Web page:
Only one player at HBCU drafted into NFL
Fred Jeter | 5/7/2020, 6 p.m.
The once busy football pipeline between HBCUs and the NFL appears to have stalled.
Out of seven rounds and 255 selections in the NFL’s virtual draft last month, only one HBCU athlete heard his name called.
The lone HBCU player drafted by the NFL was offensive guard Lachavious Simmons out of Tennessee State University. Simmons was picked in the seventh round by the Chicago Bears and 227th overall.
And consider that Tennessee State, which is in the Ohio Valley Conference, and Hampton University of the Big South Conference are the only NCAA Division I schools not in an HBCU conference.
Among those not drafted, surprisingly, was Alex Taylor, the 6-foot-9, 308-pound offensive lineman from South Carolina State University.
Taylor was the only HBCU talent invited to attend the NFL Combine in Indianapolis. Taylor was also the lone HBCU player to receive an invitation to the Senior and East-West All-Star games.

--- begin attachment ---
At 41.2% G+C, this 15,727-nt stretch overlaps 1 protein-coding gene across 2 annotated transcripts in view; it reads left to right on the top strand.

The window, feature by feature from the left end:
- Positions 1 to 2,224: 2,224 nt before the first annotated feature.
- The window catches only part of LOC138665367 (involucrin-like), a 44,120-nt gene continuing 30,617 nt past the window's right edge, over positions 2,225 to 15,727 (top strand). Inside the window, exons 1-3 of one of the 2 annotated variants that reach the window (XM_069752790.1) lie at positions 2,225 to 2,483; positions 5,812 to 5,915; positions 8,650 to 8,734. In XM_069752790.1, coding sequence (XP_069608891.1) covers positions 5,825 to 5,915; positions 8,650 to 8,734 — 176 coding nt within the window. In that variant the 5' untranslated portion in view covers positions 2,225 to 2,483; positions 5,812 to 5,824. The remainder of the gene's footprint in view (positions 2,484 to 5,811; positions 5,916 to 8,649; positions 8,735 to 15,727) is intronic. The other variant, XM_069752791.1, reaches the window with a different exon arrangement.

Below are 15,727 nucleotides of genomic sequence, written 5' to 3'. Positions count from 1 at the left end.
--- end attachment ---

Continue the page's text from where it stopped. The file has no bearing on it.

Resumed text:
Taylor has since signed as a free agent with the Cleveland Browns.
Also undrafted was North Carolina A&T State University quarterback Kylil Carter, who threw six touchdowns passes and earned offensive MVP honors in the Aggies’ Celebration Bowl win over Alcorn State University.
The coronavirus pandemic may have contributed to the disappointing draft news.
A special HBCU Combine set for March 27 and 28 in Miami was canceled because of the virus.
Among those invited to the south Florida showcase were defensive back Sterling Hammond from Virginia Union University, quarterback Deondre Francois from Hampton University and linebacker Nigel Chavis from Norfolk State University. Chavis is a former Armstrong High School standout.
Additionally, all in-person interviews were scratched because of the COVID-19 crisis. That means no NFL scouts went to college campuses and no athletes traveled to NFL facilities.
Many of the greatest players in NFL annals hailed from HBCUs— Morgan State’s Willie Lanier, Mississippi Valley’s Jerry Rice, Jackson State’s Walter Payton, Grambling’s Buck Buchanan, Texas Southern’s Ken Houston, just to mention a handful of hall of famers.
But times have changed. Nowadays, the draft has become more the private property of the Power Five conferences.
Five first round selections in the NFL draft were from Louisiana State University, followed by the University of Alabama with four, Ohio State with three, and Georgia, Auburn, Clemson, Oklahoma and Texas Christian with two each.
As a tradition, the last player picked in the NFL draft is labeled “Mr. Irrelevant.” This year, that dubious honor went to linebacker Tae Crowder from the University of Georgia.
Now it seems HBCUs have become more irrelevant than “Mr. Irrelevant.”